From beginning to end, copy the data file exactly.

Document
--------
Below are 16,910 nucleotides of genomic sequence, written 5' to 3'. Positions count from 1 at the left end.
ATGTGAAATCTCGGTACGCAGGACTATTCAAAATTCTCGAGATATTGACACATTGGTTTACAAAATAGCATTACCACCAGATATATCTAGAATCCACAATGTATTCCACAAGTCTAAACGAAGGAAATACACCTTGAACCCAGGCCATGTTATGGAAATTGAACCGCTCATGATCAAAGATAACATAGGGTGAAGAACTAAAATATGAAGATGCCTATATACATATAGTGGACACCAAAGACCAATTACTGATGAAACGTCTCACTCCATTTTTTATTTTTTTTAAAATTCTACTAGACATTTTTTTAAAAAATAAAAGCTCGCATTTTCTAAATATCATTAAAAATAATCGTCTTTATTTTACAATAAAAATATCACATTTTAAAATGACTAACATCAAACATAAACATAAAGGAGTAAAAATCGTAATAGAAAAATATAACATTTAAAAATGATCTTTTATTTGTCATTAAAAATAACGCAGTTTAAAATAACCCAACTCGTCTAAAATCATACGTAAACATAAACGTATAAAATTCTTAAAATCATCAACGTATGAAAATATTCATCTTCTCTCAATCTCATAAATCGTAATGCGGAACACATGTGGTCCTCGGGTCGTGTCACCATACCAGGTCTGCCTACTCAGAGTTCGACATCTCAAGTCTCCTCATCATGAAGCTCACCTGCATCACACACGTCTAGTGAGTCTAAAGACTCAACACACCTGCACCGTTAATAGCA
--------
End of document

Below are 16,910 nucleotides of genomic sequence, written 5' to 3'. Positions count from 1 at the left end.
ATGTGAAATCTCGGTACGCAGGACTATTCAAAATTCTCGAGATATTGACACATTGGTTTACAAAATAGCATTACCACCAGATATATCTAGAATCCACAATGTATTCCACAAGTCTAAACGAAGGAAATACACCTTGAACCCAGGCCATGTTATGGAAATTGAACCGCTCATGATCAAAGATAACATAGGGTGAAGAACTAAAATATGAAGATGCCTATATACATATAGTGGACACCAAAGACCAATTACTGATGAAACGTCTCACTCCATTTTTTATTTTTTTTAAAATTCTACTAGACATTTTTTTAAAAAATAAAAGCTCGCATTTTCTAAATATCATTAAAAATAATCGTCTTTATTTTACAATAAAAATATCACATTTTAAAATGACTAACATCAAACATAAACATAAAGGAGTAAAAATCGTAATAGAAAAATATAACATTTAAAAATGATCTTTTATTTGTCATTAAAAATAACGCAGTTTAAAATAACCCAACTCGTCTAAAATCATACGTAAACATAAACGTATAAAATTCTTAAAATCATCAACGTATGAAAATATTCATCTTCTCTCAATCTCATAAATCGTAATGCGGAACACATGTGGTCCTCGGGTCGTGTCACCATACCAGGTCTGCCTACTCAGAGTTCGACATCTCAAGTCTCCTCATCATGAAGCTCACCTGCATCACACACGTCTAGTGAGTCTAAAGACTCAACACACCTGCACCGTTAATAGCA